But Philip is not crazy.
Despite the old saying - said by whom? - about how mathematicians are the ones who tend to go mad while artists tend to stay sane.
Logic is the problem. Not the imagination.
* * *
With her fingers, she traces the outline of his lips. Her head fills with images of bereaved women more familiar than she is with death. Dark-skinned, Mediterranean women, women in veils, women with long messy hair, passionate, undignified women who throw themselves on top of the bloody and mutilated corpses of their husbands, their fathers, their children, and cover their faces with kisses then, forcibly, have to be torn away as they howl and curse their fate.
She is but a frail, wan ghost. With her free hand, she touches her face to make sure.
On their wedding day, it begins to rain; some people say it is good luck, others say they are getting wet. She is superstitious. Never, if she can help it, does she walk under a ladder or open an umbrella inside the house. As a child she chanted, Step on a line, break your father's spine. Even now, as an adult, she looks down at the sidewalk and, if possible, avoids the cracks. Habits are hard to shed.
He is not superstitious. Or if he is, he does not admit to it. Superstition is unmanly, medieval, pagan. However, he does believe in coincidence, in good luck, in accidents. He believes in chance instead of cause and effect. The probable and not the inevitable.
What is it he always says?
You can't predict ideas.
The rain has briefly turned into snow. Flurries - most unseasonal for that time of year. She worries about her shoes. White high-heel satin shoes with little plastic pink rosebuds clipped to the front. Months later, she tries to dye the shoes black but they come out a dirty brown color.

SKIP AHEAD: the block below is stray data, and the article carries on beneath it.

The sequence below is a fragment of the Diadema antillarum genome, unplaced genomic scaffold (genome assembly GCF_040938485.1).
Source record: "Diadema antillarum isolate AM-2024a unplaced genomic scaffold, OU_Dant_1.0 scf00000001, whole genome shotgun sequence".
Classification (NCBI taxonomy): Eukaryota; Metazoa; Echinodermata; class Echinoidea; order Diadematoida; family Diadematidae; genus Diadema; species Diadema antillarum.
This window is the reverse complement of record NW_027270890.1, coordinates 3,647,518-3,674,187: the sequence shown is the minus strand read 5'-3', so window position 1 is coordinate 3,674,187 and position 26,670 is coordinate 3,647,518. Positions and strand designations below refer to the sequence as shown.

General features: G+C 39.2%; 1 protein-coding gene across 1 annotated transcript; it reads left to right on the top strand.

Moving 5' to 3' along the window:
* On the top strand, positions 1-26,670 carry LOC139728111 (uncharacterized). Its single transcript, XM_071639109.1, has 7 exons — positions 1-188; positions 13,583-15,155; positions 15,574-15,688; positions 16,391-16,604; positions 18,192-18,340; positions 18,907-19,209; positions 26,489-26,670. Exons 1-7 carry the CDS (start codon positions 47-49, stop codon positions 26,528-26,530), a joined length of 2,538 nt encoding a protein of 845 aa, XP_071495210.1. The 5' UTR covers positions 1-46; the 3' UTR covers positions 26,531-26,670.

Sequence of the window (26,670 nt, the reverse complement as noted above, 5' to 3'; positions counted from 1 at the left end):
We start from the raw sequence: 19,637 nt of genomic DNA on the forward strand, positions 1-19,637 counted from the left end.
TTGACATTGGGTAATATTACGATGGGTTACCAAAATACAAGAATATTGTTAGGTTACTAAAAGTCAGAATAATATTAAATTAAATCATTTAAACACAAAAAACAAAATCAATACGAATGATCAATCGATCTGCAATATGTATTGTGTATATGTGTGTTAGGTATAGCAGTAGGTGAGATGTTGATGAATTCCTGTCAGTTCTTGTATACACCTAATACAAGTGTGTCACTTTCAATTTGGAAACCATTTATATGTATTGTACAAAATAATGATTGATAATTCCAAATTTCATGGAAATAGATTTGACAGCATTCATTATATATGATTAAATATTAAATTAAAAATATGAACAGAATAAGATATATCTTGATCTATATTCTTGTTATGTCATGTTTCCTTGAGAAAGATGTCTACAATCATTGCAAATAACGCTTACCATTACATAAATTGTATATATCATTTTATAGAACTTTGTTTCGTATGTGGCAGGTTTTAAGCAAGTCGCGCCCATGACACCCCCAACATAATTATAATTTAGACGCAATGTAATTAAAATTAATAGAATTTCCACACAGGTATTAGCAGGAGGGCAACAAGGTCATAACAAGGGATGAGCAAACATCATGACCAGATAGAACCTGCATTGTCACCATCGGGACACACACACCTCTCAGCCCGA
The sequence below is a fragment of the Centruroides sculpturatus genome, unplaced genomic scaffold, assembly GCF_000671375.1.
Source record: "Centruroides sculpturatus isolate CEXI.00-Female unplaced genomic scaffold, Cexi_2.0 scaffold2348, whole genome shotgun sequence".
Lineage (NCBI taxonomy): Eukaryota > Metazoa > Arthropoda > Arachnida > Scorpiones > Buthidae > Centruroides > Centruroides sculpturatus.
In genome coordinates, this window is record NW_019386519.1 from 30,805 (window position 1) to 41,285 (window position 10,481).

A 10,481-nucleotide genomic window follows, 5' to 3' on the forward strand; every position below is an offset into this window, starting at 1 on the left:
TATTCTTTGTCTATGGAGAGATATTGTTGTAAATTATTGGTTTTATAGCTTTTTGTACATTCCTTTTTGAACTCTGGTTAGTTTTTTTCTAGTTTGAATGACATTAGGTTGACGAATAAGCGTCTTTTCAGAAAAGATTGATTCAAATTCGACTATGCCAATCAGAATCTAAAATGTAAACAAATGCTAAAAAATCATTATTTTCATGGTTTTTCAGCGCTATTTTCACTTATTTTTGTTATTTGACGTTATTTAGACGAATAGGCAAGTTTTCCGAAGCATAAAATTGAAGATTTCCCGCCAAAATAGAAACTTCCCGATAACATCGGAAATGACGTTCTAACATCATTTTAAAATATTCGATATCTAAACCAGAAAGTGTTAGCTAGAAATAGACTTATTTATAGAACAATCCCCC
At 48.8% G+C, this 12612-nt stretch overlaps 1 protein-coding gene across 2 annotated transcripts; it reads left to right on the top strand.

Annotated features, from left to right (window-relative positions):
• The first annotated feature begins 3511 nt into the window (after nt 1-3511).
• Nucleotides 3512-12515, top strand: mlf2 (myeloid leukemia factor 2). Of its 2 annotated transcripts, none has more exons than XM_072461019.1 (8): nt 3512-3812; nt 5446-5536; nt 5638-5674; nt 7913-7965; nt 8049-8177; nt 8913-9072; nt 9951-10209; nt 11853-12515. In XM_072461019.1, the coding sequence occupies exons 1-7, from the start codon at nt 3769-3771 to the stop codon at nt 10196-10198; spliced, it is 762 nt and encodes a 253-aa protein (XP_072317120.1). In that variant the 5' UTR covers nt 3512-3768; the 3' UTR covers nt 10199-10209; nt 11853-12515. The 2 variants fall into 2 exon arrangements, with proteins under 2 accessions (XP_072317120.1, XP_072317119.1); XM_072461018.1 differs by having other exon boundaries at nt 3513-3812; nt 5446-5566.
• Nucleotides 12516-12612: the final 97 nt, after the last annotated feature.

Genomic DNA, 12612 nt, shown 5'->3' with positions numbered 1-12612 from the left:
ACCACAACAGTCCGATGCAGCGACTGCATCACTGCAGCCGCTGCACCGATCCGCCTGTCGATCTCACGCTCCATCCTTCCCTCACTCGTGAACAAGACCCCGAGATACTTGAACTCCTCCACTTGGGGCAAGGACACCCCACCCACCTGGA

She should have known better. Black is achromatic. A country wedding - small and gloomy. The tent for the reception, set up on her parents' lawn, is not adequately heated. The ground underfoot is soggy and the women's shoes sink into the grass. The guests keep their coats on and talk about the U-2 pilot who was shot down that day.
What is his name?
Mark my word, there's going to be U.S. reprisals and we're going to have a nuclear war on our hands, she overhears Philip's best man say.
Someone else says, Kennedy's hands are tied as are McNamara, George Ball, Bundy, and General Taylor's.
The best man says, Kennedy is a fool.
What else can he do? a woman named Laura asks him. Don't forget the Bay of Pigs. Our fault entirely, the best man replies. He is getting angry.
Let's not talk politics. We are at a wedding. We are supposed to be celebrating, remember? Laura says. She, too, sounds angry.
Laura, the last she has heard, is living in San Francisco with another woman who is a potter. The best man was killed in an avalanche. He was skiing in powder down the unpatrolled backside of a mountain in Idaho with his fourteen-year-old daughter. She, too, was killed. Her name was Eva Marie - named after the actress, she supposes.
Anything can happen on a summer afternoon
Stop, she thinks, putting her hands to her ears. Rudolf Anderson - the name of the U-2 pilot who was shot down. Strange what she remembers.
How, for instance, once, in Boston, when she was in college, she caught sight of Fidel Castro. She still remembers the excitement of it. Dressed in his olive green fatigues, he had looked good then. He was thirty-three years old and he wore his hair long and sported a shaggy beard. Catching her eye, he smiled at her. Of this she is certain. But she was not a true radical; on the contrary, looking back, she appeared timid.
Pretty and timid.
Again she thinks about those dark-skinned, Mediterranean women, women in veils, women with long messy hair, and she wishes she could beat her breast and wail.
Excerpted from I Married You for Happiness by Lily Tuck. Copyright © 2011 by Lily Tuck. Excerpted by permission of Atlantic Monthly Press. All rights reserved. No part of this excerpt may be reproduced or reprinted without permission in writing from the publisher.
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